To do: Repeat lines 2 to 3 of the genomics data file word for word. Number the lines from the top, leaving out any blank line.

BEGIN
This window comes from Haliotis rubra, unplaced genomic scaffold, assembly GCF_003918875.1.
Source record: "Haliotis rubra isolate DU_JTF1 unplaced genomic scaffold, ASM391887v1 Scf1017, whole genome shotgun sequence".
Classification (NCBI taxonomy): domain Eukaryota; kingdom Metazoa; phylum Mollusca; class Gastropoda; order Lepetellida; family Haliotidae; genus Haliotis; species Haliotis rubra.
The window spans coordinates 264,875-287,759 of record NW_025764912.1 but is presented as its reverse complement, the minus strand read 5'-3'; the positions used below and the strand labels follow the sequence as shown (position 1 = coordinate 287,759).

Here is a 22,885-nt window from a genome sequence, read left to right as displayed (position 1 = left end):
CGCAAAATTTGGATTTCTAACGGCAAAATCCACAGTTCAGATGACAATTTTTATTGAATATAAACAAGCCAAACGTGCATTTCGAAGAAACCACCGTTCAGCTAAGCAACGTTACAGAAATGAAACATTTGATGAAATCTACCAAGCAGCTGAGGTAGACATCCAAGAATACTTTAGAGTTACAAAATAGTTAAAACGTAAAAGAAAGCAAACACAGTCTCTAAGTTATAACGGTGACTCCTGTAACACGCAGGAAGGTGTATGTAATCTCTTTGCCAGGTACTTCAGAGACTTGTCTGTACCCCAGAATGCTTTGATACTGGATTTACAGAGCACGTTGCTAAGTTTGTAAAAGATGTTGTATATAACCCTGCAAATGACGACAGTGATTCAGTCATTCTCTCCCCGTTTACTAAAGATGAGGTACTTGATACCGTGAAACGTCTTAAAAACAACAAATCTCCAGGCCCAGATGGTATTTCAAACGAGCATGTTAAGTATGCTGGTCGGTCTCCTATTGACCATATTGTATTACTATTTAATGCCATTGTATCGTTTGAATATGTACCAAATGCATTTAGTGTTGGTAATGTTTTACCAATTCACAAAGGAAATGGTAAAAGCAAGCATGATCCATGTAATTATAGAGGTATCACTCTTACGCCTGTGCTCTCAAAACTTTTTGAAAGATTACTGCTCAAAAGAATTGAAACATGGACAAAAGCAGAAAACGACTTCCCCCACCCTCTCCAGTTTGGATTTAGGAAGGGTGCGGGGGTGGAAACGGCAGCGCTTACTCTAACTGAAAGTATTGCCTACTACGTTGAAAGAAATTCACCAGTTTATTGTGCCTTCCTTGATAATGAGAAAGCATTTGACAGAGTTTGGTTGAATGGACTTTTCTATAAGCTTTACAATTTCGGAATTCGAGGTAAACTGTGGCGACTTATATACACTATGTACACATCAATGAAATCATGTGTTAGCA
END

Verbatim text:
Source record: "Haliotis rubra isolate DU_JTF1 unplaced genomic scaffold, ASM391887v1 Scf1017, whole genome shotgun sequence".
Classification (NCBI taxonomy): domain Eukaryota; kingdom Metazoa; phylum Mollusca; class Gastropoda; order Lepetellida; family Haliotidae; genus Haliotis; species Haliotis rubra.